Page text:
The first couple of weeks in Nicaragua we took the roads less traveled—by foreign visitors anyway. There were always plenty of locals. For the last two weeks we abandoned the search for culture, hidden hotspots or something of even moderate interest, and instead went to the beach. Actually two beaches, just about as different from each other as possible, one on the ocean, the other on a lake.
There are a string of nice beaches all along the Pacific Coast, mostly undeveloped or barely. Some stretches, mostly in the south, near Costa Rica, are being developed into instant communities marketed to foreigners. Further north is the resort of Montelimar, formerly the dictator Somoza’s private paradise. The Sandinistas used it as a military base for a while, but now there is a luxury hotel there where rooms go for over $100 a night—a bit out of our price range.
On the recommendation of some travelers we met along the way we went to Las Peñitas, on the northern coast, west of León. There, comfortable accommodations go for about $15 a night. We stayed at a place owned by a Canadian couple that had large rooms with a giant sun painted on the floor. When you’ve stayed in too many rooms with just the bare essentials, touches like that can make a big difference. (You can check out their website here.) They had good food too.
Since this is Central America there were the occasional pigs wondering the beach, but for the most part the beach was deserted. We spent more time in the hammocks than on the beach though. I read two books in four days.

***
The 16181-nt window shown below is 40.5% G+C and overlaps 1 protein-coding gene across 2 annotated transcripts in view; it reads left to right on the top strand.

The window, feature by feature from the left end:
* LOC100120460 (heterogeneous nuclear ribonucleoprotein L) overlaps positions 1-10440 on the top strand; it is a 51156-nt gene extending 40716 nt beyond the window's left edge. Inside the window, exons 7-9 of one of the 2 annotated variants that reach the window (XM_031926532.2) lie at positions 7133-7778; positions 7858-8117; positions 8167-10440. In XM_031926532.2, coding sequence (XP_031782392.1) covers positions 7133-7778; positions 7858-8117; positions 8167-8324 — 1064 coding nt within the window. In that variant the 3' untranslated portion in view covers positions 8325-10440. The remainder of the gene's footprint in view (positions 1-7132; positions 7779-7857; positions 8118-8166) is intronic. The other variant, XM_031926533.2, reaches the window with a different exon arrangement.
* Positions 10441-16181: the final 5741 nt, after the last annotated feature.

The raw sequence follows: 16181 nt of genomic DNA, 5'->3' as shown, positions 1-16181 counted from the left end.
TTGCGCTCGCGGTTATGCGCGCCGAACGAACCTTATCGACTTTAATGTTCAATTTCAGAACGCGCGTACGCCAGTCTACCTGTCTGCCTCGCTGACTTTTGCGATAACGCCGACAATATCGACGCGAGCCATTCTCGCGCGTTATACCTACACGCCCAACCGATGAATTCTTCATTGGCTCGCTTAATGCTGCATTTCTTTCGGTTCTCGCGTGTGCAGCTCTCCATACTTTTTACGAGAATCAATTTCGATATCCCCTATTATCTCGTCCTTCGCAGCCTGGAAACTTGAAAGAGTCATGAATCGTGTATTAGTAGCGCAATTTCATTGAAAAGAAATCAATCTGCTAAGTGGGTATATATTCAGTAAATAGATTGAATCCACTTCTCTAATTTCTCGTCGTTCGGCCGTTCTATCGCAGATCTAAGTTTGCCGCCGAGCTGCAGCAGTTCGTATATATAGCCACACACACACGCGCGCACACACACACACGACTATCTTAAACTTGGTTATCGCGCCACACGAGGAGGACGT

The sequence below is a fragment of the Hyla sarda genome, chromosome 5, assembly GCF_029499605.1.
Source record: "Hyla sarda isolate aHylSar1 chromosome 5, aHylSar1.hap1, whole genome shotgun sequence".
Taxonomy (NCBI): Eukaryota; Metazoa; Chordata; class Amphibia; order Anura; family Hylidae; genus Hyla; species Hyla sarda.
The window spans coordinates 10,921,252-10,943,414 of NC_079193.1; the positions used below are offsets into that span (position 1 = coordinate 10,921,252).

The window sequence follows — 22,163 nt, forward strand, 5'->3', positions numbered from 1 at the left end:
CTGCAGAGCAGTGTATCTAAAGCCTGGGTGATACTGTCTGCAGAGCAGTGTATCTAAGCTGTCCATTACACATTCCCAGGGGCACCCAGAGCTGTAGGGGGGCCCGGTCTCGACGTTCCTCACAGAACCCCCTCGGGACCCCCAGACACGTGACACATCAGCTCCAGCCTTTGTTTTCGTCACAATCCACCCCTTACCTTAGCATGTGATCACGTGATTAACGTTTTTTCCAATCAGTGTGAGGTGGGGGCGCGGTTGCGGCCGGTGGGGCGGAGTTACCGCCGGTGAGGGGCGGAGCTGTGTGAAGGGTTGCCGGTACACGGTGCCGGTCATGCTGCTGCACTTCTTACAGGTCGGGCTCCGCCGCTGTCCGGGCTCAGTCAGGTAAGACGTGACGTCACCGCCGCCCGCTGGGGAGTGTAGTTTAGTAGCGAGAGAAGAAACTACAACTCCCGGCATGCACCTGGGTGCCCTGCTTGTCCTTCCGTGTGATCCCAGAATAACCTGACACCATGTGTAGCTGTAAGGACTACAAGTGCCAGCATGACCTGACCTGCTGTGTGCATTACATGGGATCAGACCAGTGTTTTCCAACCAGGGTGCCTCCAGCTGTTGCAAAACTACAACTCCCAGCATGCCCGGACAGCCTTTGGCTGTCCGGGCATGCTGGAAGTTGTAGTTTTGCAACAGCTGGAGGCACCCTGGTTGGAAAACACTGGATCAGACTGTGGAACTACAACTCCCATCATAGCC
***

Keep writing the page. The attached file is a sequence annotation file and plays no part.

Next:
We came back south to Granada for Faye’s birthday, then moved on to the island of Ometepe in the immense Lake Nicaragua. The island is formed by two volcanoes, linked by a fair amount of flatland around them. One of the volcanoes is still active and last erupted in 1957. (No 50th anniversary rumblings.)
It is a pretty good sized island, with three towns and several small communities, with a total population of about 35,000. Being an island, it is geographically isolated from the rest of the country, and was largely insulated from the trauma of the war years. The people seem more relaxed than on the mainland.
The island is rural, with banana fields and miles of pasture. Coffee is grown on the slopes of one of the volcanoes. In spite of fences around the pastures, livestock seem to roam free. On a ride around the island the bus had to thread its way through or around several herds of meandering cows, and swerve around horses wandering down the road.
There are also spider monkeys and howler monkeys. From where we stayed we could hear the demonic roar of the howler monkeys at dusk and dawn. From their sound you would think they were the size of lions, but they are cute little things no bigger than a poodle.
The lake is tepid and murky. It may be cleaner than it looks, but between the livestock wandering along the beach and into the lake and the women washing their clothes just offshore, we weren’t really tempted to go swimming. But it was, for the most part, a peaceful place to hang out for our last few days in Nicaragua. The only stress came from trying to avoid a pair of attack geese who patrolled the area looking for trouble.
So, that’s about it for our trip to Nicaragua. We’re spending the last night at an overpriced hotel across the road from the airport in Managua. Faye flies home tomorrow; I’ll spend a couple days on the bus back to Guatemala, and will fly home from there in about a week and a half.